Did you ever feel that Mickelson was going to win?

 

NH: Always thought a play-off was a possibility for Phil, but not to win it outright, no. He had just left himself too much to do on the final day. Like Tiger, he was chasing it and in the end they both came up short.

 

JM: I definitely thought Phil had a chance when he birdied 8 to get to 10-under with the back nine left to play.  But, unfortunately, Phil’s short putting seems to disappear when he is under pressure, and that happened again on Sunday.

 

JS: When Mickelson walked up to his four foot eagle putt, I felt that he was going to run away with it if he buried that. It was not to be. I think that Mickelson might have had Tiger on his mind more than the Green Jacket. He missed too many short putts. After he missed that short eagle attempt, I knew he was not going to pose a serious threat again.

 

 

Okay, quick hitters to finish up. Jonathan, Shingo Katayama said that he built his entire off-season training regimen around winning the Masters. He almost did it; can you say a few words about his performance?

 

 

JS: Talk about gutsy. Katayama finished in the quietest fourth place you will never hear about. In any other year, -10 would have run away with the Masters, he really made a name for himself at this tournament, and played very solid all week. Whether it’s his cowboy hat, tight shirts or his flare, Katayama has a certain charisma about him and I’d look for him to make an impact at the rest of the year's majors.

 

 

Excellent observations! Thanks for a solid weekend of coverage. Okay, Joe, this must be devastating to Kenny Perry. Will he ever have as good a chance to win that elusive major championship to his career resume’?

 

JM: At 48, this might have been his last shot, but he’s still one of the top 10 or 15 players in the world, so who knows? Even if he gets in contention again, you’d have to think that this loss will haunt him. He should have won two majors already (including this one) and he found a way to self-destruct both times.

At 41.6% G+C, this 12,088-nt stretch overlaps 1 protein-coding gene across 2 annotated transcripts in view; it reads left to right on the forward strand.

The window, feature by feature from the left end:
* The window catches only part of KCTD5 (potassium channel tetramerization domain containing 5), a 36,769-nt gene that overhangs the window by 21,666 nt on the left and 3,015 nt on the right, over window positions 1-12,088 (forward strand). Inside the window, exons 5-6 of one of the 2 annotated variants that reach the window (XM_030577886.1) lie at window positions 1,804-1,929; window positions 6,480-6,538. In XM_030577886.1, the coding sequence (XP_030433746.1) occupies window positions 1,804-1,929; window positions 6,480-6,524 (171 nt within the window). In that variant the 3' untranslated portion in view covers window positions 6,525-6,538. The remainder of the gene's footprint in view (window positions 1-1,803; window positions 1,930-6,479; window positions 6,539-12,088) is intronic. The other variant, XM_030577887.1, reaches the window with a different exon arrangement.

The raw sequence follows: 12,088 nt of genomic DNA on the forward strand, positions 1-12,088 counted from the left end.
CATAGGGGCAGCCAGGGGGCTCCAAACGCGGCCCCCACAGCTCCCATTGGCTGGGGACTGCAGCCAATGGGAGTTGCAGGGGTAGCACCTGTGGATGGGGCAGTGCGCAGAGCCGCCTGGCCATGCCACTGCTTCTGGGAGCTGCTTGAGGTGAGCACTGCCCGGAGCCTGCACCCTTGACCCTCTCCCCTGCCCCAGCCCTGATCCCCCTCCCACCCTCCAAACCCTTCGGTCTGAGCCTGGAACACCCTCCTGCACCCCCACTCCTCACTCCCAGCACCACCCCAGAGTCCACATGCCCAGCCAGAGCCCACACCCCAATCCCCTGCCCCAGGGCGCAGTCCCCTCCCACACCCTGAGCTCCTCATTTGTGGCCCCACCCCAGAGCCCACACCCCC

Very poignant, Joe. Your keen insights have been much appreciated. Nick, how about picking out a single shot on Sunday that was the most impressive?

 

NH: Chad Campbell's chip in on the third was majestic. One of the few long range shots we saw fall, which to be fair reflected the slow greens all over the course for the final day. The pressure on him was immense, and his quality of shot reflected it. Never mind shot of the day, one of the shots of the tournament!

 

 

Hard to argue with that one, Nick! Thank you for some superlative work. And one last question before we go, to whoever is game: Cabrera now has two majors, one U. S. Open and the 2009 Masters. How many more can the wily Argentinean get?

 

Jon: I’d like to take a shot at that one, Leroy, because Cabrera is an interesting player to critique. He has the power to make an impact at the longer Masters and U. S. Open courses, perhaps even the PGA, but I don’t see his game meshing very well at the British. If Cabrera doesn’t use the momentum from this Masters to score another victory this year at a major, I really don’t see him pulling out another major in his career. With the wealth of young talent coming up, and Tiger starting to round into shape again, it is going to be harder than ever for some of the tour’s older players (Cabrera will be 40 in September) to continue to remain competitive. Cabrera’s game around the green, however, could make him dangerous on any course.

 

 

This concludes our 19th Hole coverage of the Masters. Perhaps we will see you again at the U. S. Open, June 15-21 at Bethpage State Park, Farmingdale, New York.